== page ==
US Open 2011: Laura Robson is 4th British woman to qualify

Laura Robson reaches main draw in New York after a 6-4 6-4 win over Hong Kong's Ling Zhang in qualifier

laura robson
Robson has never previously reached the US Open main draw Photo: Marianne Bevis

laura robson

Laura Robson has fought through three qualifier rounds to take a place in this year’s US Open main draw for the first time.

She was very nearly joined there by British No5, Naomi Broady, who beat the No22 seed, Kai-Chen Chang””ranked 100 places higher than the Briton’s 230″”only to fall in the final round.

Both Robson and Broady had their second-round qualifier matches postponed from Thursday by rain, and so found themselves in the unenviable position of playing two matches on one day.

It was a hot and humid Friday that lulled Flushing Meadows into an enjoy-it-while-we-can slow-motion of a day, and no-one was in a hurry to get anywhere except the players. But both British women were delayed for longer than they may have wished in their first match of the day by a pair of dogged opponents.

Broady looked to be in trouble when Chang broke in the fifth game of the opening set, but she fought back to take it, 6-4. She lost a close second set, 7-5, but closed out a gutsy win, 6-3.

The star of the 21-year-old’s performance was a shot that must be unique in the women’s game: a single-handed backhand that fires flat and deep through the court.

It was not enough of a weapon, however, to save her from defeat by seventh seed Stephanie Foretz Gacon. Having pulled the French woman back to level terms in a second set tiebreak, she lost out on a first ever US Open main draw place, 3-6, in the third.

It was better news for 17-year-old Robson, however. Her first Friday match was against a powerful new American talent, the 15-year-old Taylor Townsend, and it was a full house to enjoy three sets of tense and often outstanding tennis between the two big-hitting left-handers.

As the score edged to a final-set tiebreaker, the crowd””which included Richard Williams, father of the famous sisters””grew vociferous for both women, but it was Robson, with some aggressive serving and overheads, who stormed the set, 7 points to 0.

She carried that impetus into an altogether easier win, 6-4 6-3, over Ling Zhang of Hong Kong, making only two unforced errors.

It’s a little over three years since a 14-year-old Robson burst into British hearts when she won the Wimbledon junior title, and she has played the first round of Wimbledon’s main draw each year since.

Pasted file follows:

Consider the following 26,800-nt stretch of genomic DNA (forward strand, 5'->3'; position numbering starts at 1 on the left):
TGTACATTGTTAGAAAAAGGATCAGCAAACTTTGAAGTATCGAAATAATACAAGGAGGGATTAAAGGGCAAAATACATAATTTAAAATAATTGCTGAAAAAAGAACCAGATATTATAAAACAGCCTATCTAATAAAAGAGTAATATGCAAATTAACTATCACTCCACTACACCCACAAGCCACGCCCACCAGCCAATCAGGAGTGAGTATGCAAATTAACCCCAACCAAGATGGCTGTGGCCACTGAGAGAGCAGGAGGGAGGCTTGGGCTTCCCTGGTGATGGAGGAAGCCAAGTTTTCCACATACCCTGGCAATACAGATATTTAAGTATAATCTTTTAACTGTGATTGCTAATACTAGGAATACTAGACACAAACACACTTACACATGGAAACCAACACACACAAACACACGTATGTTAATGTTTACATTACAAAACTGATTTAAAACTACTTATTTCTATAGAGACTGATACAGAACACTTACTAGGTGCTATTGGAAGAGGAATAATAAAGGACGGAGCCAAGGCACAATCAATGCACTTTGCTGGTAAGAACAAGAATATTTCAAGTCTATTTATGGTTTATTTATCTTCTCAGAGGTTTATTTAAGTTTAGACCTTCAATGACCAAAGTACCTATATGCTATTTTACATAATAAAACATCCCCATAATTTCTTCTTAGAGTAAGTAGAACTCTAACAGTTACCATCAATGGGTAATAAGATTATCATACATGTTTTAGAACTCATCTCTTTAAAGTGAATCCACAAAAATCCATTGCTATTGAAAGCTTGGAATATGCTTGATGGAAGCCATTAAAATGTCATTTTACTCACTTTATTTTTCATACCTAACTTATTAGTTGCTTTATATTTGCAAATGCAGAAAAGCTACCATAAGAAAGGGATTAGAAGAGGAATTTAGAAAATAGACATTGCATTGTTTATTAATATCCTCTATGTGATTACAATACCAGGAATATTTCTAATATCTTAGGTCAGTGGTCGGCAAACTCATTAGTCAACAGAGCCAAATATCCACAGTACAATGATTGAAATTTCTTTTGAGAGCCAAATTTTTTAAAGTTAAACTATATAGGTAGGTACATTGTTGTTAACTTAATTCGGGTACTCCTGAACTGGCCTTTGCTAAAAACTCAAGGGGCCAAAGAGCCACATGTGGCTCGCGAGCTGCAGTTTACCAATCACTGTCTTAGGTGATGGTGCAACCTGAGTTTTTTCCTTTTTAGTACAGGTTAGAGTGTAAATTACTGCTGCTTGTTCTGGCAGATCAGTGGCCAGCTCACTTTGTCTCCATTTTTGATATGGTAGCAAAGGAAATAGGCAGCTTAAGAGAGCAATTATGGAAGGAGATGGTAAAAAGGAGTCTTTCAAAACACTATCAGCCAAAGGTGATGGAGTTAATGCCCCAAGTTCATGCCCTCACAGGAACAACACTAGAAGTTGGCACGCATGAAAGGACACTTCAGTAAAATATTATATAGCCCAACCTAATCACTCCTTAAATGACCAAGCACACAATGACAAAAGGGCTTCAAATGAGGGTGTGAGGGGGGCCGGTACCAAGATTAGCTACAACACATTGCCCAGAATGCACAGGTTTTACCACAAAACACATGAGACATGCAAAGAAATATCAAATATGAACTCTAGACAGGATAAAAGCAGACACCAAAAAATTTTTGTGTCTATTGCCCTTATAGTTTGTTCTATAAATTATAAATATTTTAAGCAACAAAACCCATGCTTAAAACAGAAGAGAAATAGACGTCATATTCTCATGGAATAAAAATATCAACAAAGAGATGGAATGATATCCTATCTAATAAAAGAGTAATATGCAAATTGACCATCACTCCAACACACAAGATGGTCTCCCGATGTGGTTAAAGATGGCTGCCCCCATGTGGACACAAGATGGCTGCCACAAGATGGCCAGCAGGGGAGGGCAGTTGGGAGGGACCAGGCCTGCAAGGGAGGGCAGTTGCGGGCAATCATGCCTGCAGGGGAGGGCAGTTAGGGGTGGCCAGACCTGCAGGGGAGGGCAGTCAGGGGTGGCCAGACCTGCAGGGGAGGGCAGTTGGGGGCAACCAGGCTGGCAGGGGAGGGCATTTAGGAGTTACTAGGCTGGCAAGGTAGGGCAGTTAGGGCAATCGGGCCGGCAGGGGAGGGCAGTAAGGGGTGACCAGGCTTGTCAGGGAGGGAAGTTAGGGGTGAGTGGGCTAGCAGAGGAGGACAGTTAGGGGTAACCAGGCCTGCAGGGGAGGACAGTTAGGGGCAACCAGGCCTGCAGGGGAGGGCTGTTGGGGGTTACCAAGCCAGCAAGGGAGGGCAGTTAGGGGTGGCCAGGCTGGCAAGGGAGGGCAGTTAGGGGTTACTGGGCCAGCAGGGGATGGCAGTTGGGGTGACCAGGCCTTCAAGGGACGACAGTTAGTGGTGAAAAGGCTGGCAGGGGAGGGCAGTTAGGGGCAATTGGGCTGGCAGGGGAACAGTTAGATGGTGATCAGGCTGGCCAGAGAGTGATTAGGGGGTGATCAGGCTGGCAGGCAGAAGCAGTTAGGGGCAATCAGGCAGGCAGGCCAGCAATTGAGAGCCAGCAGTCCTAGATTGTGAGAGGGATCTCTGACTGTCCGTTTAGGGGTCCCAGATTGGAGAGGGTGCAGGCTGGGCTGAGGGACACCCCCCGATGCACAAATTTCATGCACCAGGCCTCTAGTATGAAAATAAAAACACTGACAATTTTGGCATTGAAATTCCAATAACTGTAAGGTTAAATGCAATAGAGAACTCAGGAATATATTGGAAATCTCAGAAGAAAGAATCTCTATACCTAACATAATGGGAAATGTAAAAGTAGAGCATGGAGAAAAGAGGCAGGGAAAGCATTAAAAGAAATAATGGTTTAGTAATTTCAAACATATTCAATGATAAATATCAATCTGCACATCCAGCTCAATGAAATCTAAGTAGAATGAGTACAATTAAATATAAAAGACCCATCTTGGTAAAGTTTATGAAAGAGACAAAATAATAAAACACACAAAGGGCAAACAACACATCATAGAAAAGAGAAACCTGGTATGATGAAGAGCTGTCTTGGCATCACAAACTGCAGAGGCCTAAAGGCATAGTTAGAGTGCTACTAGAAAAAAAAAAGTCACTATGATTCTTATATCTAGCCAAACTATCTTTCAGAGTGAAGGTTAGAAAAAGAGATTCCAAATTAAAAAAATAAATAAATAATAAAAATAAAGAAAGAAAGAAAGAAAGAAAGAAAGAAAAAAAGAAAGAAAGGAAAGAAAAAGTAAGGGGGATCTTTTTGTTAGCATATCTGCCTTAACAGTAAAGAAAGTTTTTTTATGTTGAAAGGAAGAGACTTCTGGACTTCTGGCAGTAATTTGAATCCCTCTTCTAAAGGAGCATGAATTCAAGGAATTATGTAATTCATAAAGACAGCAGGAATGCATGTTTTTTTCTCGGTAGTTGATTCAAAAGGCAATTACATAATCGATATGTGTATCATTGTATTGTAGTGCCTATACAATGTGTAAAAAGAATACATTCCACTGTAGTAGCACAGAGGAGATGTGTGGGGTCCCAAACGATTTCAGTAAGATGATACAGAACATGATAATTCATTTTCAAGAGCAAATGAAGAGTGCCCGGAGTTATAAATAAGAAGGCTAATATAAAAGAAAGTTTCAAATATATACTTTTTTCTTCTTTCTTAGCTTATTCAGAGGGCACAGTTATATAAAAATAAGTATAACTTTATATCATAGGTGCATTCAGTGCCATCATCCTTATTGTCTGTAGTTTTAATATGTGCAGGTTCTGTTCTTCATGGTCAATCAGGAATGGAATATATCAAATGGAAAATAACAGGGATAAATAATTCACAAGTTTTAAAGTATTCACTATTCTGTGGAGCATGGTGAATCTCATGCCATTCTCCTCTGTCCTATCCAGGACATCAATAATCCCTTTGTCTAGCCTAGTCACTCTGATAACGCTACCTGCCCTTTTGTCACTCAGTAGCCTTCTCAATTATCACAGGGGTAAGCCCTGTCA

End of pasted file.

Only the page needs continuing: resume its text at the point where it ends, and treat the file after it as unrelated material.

Despite missing much of the early part of 2011 with hip and abdominal injuries, she scored her first Wimbledon match win this year, from a set and a break down, to set up the biggest meeting of her career: a second-round encounter with Maria Sharapova.

Robson, who has grown into an imposing figure only an inch or so short of 6ft, gave an impressive account of herself, too, pushing the former champion to a first-set tiebreak.

Now, Robson’s steady transition from the junior to the senior tour and inside the top 200, has taken another step: the main draw of the US Open. Her first opponent is the not insignificant Japanese player, Ayumi Morita, currently ranked 46 and rising, but it is certainly a winnable chance for Robson.

And if she progresses, her first seeded opponent will be rather less formidable than the one she faced at Wimbledon. Anabel Medina Garrigues is seeded 30.

Even more exciting for Robson is that she joins three other British women in the first round. Heather Watson, ranked 104, Anne Keothavong, ranked 100, and Elena Baltacha, ranked 61, all qualified by right to this year’s championships.

Baltacha has reached the second round in the last four consecutive Grand Slams, including New York 12 months ago.

This year, she plays wild card Jamie Hampton in her opener and, if rankings are anything to go by, the No130 American woman should not pose too big an obstacle to another second round for the top British woman. Thereafter, things become trickier with Svetlana Kuznetsova her likely opponent.

Keothavong faces the No82-ranked South African, Chanelle Scheepers, who reached the third round in Australia this year. Keothavong, though, has reached the third round in New York before, in 2008: It could be a close contest.

Watson, the exuberant 19-year-old who broke the top 100 for the first time this year, will have a taste of Robson’s Wimbledon, for she has drawn one of the favourites for the US title, Sharapova, in the first round.

The Russian woman won the US title in 2006″”at Watson’s age””and has enjoyed a strong return to form during 2011. But the young British woman won the junior US title two years ago, trains in the States and loves the hard courts here. And one thing she doesn’t lack, however imposing the opponent, is self-belief.

There is, very neatly, a British woman in each quarter of the draw, and that makes it possible””albeit highly improbable””that the four could meet in the semi-finals.

But like they say, you’ve got to be in it to win it: and all four have now done that.

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